In a highly competitive environment, all functions have to pull their weight and contribute to business performance. An effective finance function can add critical value, not just in terms of providing management information, but also by oiling the wheels with slick cash management and transaction processing.
The leader of the function, and that includes departmental and team leaders, must continually ensure the service meets genuine needs and is improving in quality.
Leadership involves bringing about big changes. It means never being satisfied with a simple OK. It involves challenging the sacred cows, repairing the dysfunctional, improving the functional, with a relentless campaign to drive the team towards excellence.
Leaders transform things, while managers maintain the status quo. To bring about transformation, leaders need to work on their vision. But it doesn’t stop there. To bring about successful transformation, the leader also needs to be a strategist and a manager. Influence and communication skills are key, as you will have to explain that vision and persuade others that change is not only necessary but beneficial.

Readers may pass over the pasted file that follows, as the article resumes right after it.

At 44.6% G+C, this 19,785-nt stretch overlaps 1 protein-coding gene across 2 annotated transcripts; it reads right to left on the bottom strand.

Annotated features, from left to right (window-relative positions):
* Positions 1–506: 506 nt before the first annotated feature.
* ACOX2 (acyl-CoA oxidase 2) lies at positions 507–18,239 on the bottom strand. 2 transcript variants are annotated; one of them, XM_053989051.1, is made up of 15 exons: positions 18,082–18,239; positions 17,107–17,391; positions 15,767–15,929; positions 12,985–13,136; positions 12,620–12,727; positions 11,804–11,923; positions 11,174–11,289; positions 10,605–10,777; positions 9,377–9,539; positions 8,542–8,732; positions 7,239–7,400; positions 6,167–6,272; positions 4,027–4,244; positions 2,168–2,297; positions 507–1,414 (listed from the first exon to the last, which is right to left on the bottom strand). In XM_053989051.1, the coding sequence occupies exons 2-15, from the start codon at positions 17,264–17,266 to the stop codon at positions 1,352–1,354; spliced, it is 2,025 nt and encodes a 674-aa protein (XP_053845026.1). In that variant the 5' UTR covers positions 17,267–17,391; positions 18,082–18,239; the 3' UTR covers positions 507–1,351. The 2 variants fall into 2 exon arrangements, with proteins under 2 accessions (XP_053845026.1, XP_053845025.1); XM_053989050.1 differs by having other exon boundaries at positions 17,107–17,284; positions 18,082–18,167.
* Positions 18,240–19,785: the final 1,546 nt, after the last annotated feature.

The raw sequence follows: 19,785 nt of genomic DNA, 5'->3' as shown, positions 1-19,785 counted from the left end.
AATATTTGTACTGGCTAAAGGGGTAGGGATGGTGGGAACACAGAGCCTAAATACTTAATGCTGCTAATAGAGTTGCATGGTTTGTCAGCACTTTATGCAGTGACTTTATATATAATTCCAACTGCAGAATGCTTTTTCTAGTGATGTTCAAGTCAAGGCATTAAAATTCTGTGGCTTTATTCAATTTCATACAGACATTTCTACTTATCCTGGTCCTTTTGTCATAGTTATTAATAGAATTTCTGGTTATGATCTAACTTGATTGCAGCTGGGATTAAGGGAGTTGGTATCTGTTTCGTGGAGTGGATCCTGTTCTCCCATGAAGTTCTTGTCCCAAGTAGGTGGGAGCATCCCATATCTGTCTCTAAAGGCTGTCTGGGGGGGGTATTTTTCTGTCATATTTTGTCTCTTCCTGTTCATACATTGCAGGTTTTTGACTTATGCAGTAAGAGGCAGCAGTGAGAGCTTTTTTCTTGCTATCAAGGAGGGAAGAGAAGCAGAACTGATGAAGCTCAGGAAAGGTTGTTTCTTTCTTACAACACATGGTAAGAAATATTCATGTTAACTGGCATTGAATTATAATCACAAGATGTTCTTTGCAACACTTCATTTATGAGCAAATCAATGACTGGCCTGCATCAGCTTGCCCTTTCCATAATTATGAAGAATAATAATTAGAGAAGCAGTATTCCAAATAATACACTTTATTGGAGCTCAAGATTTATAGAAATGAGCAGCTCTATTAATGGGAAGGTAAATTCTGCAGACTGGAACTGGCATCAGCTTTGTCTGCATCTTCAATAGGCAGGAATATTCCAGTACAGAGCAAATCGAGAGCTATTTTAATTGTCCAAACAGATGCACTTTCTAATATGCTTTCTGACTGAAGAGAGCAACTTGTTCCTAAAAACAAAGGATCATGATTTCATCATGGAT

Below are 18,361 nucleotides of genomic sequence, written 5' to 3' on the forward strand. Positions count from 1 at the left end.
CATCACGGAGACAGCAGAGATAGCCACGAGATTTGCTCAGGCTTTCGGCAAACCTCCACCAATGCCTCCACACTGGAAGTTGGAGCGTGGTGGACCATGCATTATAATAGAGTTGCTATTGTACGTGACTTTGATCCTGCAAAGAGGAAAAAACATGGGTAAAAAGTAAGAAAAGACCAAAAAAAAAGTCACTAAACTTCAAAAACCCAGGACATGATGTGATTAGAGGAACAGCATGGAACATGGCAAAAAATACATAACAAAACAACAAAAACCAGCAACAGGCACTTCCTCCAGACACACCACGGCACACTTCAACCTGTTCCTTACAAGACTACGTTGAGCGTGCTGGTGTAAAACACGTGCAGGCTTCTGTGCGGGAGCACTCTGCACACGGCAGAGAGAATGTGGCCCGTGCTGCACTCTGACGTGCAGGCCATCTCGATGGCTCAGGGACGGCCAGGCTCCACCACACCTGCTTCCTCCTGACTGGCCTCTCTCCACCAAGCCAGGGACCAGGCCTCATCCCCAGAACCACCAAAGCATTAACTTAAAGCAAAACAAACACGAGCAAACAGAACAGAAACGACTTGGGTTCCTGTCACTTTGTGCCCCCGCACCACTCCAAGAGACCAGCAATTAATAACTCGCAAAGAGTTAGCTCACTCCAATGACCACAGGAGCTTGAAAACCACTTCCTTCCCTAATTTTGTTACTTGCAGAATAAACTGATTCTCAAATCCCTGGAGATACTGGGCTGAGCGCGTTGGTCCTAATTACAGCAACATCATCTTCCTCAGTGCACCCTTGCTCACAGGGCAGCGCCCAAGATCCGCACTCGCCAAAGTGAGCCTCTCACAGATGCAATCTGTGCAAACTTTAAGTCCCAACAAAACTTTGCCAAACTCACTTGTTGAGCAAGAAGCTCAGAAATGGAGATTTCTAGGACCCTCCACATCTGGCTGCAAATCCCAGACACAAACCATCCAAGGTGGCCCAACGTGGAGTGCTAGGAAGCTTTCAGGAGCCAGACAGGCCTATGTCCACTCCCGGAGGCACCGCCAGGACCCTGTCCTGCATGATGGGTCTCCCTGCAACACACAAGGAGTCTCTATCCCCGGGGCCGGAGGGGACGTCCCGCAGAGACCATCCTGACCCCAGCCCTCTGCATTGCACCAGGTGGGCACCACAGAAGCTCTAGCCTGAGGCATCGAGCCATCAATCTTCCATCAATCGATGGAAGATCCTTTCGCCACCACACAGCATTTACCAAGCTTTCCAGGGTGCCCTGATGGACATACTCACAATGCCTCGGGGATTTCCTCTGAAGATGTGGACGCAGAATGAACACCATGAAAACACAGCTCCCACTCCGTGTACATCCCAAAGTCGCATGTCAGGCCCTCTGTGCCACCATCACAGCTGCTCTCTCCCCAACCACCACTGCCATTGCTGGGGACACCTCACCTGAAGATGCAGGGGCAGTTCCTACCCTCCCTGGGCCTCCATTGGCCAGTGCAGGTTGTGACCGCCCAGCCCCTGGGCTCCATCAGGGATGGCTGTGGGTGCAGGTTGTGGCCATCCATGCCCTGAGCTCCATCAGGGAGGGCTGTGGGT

And that’s not all – the changes will need to be planned, organised, and measured to ensure they deliver the anticipated improvements.
It’s not too late to make some resolutions for change, and for leaders of finance functions to dust off their visions and see how they could be transformed during 2005.
Just bear in mind the following questions: who are the customers of finance and, of those, which are most important? What do your customers need and are there any services that finance could provide to help them to perform their own responsibilities more effectively?
Finally, what do your customers think they need from finance? It may be time for you to educate your customers to have more challenging or more realistic expectations of what you can achieve.
Pat Scott is partner and executive coach at Woodbridge Partners.
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